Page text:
Tips for lighting every room in your house

From minimising glare in living rooms to zoning your kitchen, we asked lighting designers for their best pieces of advice for each room in the house
Paul Massey

Even the most ardent of design enthusiasts can find choosing the right lights tricky. After all, wielding a paint chart with aplomb is one thing, but executing an effective lighting scheme is quite another. The temptation is to keep it simple, which is a pity because good lighting elevates, and can even transform a space.

As creative director and co-founder of Porta Romana Andrew Hills explains: ‘Lighting is all about layering. A good lighting scheme is always a blend of architectural lighting, functional lighting and well-positioned decorative lighting that adds character and beauty to the room.’

So be bold! We asked some top lighting designers for their advice for each room in the house, including Luke Thomas, design director at John Cullen Lighting, Jo Mann, founder and design director at Light House Designs, Andrew Molyneux, co-founder of art lighting specialists TM Lighting, and Sally Stephenson, design director at Owl Lighting. Their easy-to-follow tips are the perfect place to start.


Dramatic staircase lighting by John Cullen

  • The lighting in a hallway should be warm, but not overly bright, as guests do not want to feel as if they are under a spotlight. SS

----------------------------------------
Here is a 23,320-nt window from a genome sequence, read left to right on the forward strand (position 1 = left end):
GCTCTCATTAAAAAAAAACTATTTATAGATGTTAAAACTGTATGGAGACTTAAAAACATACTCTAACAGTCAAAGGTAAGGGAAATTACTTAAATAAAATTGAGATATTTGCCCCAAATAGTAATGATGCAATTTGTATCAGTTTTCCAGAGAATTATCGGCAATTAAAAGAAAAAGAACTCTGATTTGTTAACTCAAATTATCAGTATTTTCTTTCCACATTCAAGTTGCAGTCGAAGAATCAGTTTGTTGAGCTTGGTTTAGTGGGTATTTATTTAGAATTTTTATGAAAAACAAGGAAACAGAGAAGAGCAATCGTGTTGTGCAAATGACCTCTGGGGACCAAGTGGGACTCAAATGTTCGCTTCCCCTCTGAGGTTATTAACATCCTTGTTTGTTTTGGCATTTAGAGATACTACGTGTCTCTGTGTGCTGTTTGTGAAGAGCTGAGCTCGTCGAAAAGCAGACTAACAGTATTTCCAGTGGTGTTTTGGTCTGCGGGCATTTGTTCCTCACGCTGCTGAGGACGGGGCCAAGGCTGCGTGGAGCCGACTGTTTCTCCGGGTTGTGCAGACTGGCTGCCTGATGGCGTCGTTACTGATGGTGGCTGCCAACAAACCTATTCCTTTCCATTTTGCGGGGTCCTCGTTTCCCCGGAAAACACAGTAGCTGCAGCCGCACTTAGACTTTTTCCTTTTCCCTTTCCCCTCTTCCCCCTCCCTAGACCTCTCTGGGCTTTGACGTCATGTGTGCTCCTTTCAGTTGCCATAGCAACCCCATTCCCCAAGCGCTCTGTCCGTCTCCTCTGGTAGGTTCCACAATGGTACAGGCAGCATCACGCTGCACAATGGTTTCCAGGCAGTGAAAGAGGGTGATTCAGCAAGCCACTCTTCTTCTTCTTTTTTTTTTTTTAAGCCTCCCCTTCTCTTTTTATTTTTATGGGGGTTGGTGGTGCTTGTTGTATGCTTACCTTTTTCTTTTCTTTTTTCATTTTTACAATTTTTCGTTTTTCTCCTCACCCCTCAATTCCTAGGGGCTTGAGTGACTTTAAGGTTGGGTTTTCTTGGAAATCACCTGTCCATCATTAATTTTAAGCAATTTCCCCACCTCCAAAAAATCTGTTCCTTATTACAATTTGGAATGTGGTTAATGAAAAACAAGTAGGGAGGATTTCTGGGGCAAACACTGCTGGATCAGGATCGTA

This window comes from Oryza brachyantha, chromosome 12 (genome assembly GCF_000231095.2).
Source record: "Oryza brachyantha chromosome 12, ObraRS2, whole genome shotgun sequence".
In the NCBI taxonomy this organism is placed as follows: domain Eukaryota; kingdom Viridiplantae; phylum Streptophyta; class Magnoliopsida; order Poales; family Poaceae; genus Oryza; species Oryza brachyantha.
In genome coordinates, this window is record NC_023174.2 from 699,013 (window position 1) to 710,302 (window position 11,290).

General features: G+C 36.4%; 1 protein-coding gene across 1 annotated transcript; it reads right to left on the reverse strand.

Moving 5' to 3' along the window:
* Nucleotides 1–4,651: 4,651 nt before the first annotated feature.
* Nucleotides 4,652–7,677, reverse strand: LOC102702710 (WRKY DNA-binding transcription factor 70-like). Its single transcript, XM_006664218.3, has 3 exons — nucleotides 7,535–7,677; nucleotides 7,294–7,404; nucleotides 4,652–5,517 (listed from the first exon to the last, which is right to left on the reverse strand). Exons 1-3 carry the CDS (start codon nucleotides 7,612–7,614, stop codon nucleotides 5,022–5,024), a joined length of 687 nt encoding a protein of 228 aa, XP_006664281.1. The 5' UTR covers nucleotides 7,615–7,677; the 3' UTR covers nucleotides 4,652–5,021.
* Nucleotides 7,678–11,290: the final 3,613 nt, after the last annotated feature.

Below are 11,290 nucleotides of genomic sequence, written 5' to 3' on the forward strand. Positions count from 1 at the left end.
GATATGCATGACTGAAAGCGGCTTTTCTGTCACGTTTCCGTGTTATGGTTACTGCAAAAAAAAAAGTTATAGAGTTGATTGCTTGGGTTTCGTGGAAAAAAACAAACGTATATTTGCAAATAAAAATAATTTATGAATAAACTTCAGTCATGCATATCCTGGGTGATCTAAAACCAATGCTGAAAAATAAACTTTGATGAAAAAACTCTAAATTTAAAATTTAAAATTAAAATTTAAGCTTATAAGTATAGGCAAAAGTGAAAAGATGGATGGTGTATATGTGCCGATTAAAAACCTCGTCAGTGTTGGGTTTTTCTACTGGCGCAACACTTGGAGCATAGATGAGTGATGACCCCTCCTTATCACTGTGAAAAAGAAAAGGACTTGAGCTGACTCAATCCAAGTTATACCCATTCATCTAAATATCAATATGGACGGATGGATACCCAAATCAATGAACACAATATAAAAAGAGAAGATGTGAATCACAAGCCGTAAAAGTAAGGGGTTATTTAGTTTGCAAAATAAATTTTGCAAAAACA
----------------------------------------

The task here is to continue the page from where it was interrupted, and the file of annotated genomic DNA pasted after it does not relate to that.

• Add impact with an overscaled decorative pendant. For drama combine with downlights to spotlight a picture, flowers or other decorative feature. LT
  • To foreshorten a long narrow hallway and add interest, consider lighting the stairs or an object at the far end of your hall. LT
  • For an interesting contrast combine wall lights or recessed downlights that wash light over one wall with floor washers on the opposite wall. LT

Living room

Dean Hearne
  • When lighting living rooms you want a warm, cosy atmosphere. Use directional downlights in the ceiling set around the perimeter of the room to shine light onto walls, paintings or curtains and minimise glare. AM
  • Picture lighting can play a large part in these rooms by introducing a mid-layer of light. ‘LED lights are unquestionably the best option for preserving any piece of art,’ adds Andrew Molyneux. ‘Historically, artworks were lit with halogen and other incandescent light sources, which emit infrared and produce a great deal of heat. This harmful combination is incredibly damaging to oil paintings and works on paper with delicate colour pigments.’
  • Lighting joinery, such as bookshelves, looks lovely and brings a different dimension to a scheme. JM
  • Lamps or floor-standing reading lamps are very important in a living room. Introducing a 5 amp circuit means they can all be switched on and off with a single switch and be dimmable. JM


The design of the kitchen is simple and pure with white walls and cabinets and a pale wood dining table.Paul Massey
  • Thoughtfully positioned recessed downlights are the best place to start. Work out where you need the light to end up, on a worktop say, or over an island, and position the lights overhead. JM